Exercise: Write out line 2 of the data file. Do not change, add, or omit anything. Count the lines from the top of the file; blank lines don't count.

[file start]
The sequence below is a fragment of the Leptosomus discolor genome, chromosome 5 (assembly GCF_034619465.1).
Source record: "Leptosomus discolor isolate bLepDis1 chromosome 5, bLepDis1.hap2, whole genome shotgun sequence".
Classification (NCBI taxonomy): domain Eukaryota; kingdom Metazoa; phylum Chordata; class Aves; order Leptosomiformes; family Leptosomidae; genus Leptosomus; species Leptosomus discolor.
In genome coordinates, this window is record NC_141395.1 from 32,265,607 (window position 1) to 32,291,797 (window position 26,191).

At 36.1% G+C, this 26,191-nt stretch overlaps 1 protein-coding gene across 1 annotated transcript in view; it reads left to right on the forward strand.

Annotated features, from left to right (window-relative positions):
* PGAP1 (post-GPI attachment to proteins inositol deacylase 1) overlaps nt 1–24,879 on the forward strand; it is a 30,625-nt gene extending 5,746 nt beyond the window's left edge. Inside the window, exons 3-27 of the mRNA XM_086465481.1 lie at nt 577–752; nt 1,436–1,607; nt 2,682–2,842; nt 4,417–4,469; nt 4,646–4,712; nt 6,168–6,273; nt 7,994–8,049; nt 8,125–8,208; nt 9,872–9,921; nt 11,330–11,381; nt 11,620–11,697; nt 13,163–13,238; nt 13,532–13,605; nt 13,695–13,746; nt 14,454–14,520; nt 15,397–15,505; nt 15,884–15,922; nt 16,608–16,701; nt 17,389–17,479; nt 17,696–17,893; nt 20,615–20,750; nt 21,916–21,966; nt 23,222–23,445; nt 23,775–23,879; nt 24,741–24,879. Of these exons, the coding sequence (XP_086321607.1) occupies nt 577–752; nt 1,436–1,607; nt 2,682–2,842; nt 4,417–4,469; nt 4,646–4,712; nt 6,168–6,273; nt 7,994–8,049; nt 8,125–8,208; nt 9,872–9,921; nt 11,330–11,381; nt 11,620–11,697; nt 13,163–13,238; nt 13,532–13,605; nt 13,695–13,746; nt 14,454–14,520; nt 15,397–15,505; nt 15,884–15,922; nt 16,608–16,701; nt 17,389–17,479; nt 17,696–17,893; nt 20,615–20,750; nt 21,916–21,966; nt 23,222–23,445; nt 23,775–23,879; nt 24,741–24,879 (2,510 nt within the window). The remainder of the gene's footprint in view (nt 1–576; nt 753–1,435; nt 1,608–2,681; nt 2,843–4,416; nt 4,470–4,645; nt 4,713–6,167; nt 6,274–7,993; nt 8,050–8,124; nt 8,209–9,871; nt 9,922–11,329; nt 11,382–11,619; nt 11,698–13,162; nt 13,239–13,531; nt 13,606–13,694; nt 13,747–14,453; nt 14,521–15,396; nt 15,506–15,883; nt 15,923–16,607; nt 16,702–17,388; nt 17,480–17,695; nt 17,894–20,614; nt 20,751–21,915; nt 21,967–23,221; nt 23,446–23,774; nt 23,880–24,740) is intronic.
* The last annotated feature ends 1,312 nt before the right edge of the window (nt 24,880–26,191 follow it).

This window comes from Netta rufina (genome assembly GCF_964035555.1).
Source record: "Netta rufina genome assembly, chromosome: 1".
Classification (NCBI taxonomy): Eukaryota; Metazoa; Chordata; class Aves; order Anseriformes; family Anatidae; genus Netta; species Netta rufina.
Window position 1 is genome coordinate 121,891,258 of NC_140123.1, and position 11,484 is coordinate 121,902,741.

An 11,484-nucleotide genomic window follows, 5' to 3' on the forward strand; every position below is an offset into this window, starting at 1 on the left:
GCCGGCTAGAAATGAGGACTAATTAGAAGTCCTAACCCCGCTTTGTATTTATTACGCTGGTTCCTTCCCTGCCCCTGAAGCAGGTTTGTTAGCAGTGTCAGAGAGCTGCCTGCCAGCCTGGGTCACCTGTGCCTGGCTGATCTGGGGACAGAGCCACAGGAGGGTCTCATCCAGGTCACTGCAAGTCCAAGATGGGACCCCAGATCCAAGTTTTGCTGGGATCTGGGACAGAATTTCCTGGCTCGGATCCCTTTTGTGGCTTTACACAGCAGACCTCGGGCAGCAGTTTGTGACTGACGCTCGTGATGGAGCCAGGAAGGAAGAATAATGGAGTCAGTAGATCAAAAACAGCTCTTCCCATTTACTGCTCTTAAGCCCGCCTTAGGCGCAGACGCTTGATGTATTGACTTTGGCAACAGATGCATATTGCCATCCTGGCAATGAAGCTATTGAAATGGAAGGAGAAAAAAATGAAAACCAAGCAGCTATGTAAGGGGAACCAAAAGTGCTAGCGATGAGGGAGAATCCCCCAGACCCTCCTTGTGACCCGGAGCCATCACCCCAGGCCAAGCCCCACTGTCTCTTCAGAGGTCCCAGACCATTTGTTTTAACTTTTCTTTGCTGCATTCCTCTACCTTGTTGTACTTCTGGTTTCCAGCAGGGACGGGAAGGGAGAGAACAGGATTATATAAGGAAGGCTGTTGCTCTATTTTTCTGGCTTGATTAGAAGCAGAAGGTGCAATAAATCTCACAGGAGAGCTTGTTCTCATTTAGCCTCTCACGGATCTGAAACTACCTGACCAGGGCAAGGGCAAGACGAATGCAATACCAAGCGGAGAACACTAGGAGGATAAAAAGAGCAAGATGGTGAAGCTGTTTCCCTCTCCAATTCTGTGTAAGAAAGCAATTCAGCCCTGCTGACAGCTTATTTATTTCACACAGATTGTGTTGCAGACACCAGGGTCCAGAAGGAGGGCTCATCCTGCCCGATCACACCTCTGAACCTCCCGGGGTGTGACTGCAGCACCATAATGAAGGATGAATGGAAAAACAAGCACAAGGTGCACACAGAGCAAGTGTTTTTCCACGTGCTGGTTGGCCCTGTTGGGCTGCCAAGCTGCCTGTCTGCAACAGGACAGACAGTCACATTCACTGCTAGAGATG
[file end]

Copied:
Source record: "Leptosomus discolor isolate bLepDis1 chromosome 5, bLepDis1.hap2, whole genome shotgun sequence".